In space, no one can hear you scream
by Aaron Chatha
Turn off the lights, turn on the sound and make sure the batteries in the controller are full. Also, a change of underwear might not be a bad idea.
Dead Space 2 is out for the Xbox 360 and Playstation 3, and it’s even scarier than the 2008 original.
You play as Isaac Clark, an engineer in the bustling metropolis of Sprawl, located on one of Saturn’s moons. You don’t really need to be caught up on the details of the first game, suffice to say Clark fought some monsters and it drove him insane.
You start Dead Space 2 strapped tight in a straightjacket, running as fast as you can to escape the monsters breaking through the walls and ceiling, trying to get a stab at you. The intensity of the game never really lets up from there.
Eventually you get weapons, in the form of futuristic engineering tools, like rivet guns. The real horror comes from enemy designs and combat mechanics.
The baddies, called necromorphs, are a collection of limbs (arms, legs and spiky bits) complete with horrifying noises, creating a pretty tense atmosphere when you can hear a few coming, but can’t actually see them yet. When you do get a chance to tussle with the screeching crazies, a few shots to the body won’t suffice. Indeed, these guys will continue to attack you even if you lop off a head. Only by taking out a majority of its limbs will they be put down. This forces you to essentially stand there and try to make a few precise shots before the horde of enemies gets too close. As you can imagine, it’s incredibly gory and God help you if you miss a shot, as your weapons don’t have the greatest rate of fire.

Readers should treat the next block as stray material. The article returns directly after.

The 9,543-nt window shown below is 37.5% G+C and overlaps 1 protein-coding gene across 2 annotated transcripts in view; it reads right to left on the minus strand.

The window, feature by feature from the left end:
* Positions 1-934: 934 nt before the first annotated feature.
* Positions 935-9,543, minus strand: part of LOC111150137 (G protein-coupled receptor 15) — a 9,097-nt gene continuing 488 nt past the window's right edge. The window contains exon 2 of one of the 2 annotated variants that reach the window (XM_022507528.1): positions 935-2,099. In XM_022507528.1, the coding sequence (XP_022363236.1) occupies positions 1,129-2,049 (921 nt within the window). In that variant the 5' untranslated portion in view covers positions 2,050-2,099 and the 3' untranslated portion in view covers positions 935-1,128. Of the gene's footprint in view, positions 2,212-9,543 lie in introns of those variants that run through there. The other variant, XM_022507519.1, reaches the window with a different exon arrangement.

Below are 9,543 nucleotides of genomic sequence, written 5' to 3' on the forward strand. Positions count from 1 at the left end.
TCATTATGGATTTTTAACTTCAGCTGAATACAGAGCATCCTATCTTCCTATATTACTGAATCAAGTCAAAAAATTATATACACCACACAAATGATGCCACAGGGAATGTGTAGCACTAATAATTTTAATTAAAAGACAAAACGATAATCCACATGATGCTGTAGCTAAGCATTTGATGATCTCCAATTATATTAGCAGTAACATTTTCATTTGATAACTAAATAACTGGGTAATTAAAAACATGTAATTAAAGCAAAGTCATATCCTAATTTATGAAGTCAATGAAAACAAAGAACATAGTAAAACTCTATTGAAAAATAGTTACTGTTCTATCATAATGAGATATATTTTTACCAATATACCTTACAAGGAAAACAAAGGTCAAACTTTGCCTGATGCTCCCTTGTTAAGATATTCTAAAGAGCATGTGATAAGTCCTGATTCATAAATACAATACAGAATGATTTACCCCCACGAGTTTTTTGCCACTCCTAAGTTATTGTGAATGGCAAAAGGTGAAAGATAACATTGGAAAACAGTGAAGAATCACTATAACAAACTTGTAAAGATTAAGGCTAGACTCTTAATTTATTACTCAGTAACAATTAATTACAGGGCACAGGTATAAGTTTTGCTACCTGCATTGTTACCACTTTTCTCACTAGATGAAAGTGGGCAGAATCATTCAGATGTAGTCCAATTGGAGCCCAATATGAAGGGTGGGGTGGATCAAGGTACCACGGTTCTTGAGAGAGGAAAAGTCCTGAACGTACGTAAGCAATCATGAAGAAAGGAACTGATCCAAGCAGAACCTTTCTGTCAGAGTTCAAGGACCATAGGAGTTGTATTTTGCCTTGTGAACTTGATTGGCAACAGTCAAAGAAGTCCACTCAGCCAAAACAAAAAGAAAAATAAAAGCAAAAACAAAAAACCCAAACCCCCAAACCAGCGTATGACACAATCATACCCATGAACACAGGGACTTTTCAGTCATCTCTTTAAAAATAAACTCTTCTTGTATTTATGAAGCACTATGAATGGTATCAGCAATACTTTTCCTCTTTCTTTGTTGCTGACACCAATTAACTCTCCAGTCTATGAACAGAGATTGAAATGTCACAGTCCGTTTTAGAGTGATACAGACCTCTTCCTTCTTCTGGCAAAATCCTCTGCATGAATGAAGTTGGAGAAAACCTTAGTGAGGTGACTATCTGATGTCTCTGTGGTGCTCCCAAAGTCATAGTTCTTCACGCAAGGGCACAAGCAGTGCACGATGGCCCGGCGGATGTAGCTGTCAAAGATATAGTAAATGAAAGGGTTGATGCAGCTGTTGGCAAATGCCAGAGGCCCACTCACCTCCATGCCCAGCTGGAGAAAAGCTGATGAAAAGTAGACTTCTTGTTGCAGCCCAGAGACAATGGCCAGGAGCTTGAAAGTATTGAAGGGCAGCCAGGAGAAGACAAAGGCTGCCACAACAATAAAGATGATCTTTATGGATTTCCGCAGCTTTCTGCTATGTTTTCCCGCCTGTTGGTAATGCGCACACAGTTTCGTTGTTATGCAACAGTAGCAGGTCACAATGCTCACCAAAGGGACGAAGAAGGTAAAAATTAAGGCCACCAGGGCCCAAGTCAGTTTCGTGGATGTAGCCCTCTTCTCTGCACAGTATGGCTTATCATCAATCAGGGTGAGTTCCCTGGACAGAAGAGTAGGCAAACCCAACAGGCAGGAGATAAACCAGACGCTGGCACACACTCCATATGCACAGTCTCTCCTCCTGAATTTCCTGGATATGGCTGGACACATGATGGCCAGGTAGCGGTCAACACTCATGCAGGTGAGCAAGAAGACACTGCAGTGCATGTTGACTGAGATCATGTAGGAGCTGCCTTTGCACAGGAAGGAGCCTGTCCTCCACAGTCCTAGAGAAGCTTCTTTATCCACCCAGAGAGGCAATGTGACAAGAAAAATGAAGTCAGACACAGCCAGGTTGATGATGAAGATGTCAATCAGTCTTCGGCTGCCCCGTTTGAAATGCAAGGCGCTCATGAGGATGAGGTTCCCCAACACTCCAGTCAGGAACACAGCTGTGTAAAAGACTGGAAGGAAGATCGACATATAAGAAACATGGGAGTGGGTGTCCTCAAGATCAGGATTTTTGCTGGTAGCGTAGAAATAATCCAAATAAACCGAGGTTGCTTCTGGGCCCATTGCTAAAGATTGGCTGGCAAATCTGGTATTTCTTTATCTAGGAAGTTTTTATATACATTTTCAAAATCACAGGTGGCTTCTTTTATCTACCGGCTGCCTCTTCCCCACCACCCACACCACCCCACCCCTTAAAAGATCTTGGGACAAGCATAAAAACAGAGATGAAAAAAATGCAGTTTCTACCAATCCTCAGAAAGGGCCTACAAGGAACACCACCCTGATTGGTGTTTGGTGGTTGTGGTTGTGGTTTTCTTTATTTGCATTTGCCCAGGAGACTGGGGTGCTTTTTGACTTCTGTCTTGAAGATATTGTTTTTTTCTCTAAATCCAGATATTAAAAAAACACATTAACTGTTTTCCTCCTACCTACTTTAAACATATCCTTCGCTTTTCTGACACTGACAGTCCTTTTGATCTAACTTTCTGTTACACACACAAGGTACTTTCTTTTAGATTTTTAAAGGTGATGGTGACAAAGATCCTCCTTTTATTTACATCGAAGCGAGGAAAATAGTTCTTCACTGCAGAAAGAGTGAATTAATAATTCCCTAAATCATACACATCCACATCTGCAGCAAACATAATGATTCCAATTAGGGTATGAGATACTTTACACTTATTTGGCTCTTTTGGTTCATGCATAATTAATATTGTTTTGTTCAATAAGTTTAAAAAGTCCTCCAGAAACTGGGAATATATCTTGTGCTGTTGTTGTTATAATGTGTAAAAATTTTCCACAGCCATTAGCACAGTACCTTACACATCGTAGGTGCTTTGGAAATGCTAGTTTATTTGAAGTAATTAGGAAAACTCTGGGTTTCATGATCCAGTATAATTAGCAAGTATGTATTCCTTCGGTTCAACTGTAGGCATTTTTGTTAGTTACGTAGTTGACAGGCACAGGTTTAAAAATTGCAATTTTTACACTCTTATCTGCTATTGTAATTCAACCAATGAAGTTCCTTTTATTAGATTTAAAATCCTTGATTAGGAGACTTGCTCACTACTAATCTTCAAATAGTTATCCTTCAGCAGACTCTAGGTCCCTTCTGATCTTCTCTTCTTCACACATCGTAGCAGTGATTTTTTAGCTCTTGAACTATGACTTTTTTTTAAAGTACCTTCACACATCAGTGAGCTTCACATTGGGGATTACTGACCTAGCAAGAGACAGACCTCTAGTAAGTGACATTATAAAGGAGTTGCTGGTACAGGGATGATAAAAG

What’s a little baffling is that most of the ammo you pick up comes from the corpses of your enemies. While this is not a new concept to video games — in fact it’s pretty much standard for a game to reward you for taking down an enemy with a few more bullets or health packs — it’s a little crazy that Dead Space 2 forces you to curb stomp these freaks of nature until their stomachs burst open, so you can get those 27 space bucks that found their way inside. Be prepared for copious amounts of gore.
It’s not all firefights and dark hallways. The game uses its environment for some very effective scares. A hallway you’ve already cleared before may hold new surprises. You may hear a baby crying in a nearby apartment, but a necromorph will burst from the door as you approach it.
There are times where you’re forced outside, into space, trying furiously to find a door back in before your air supply runs out. And don’t forget, in space, you can’t hear a necromorph scream before it rips out your innards.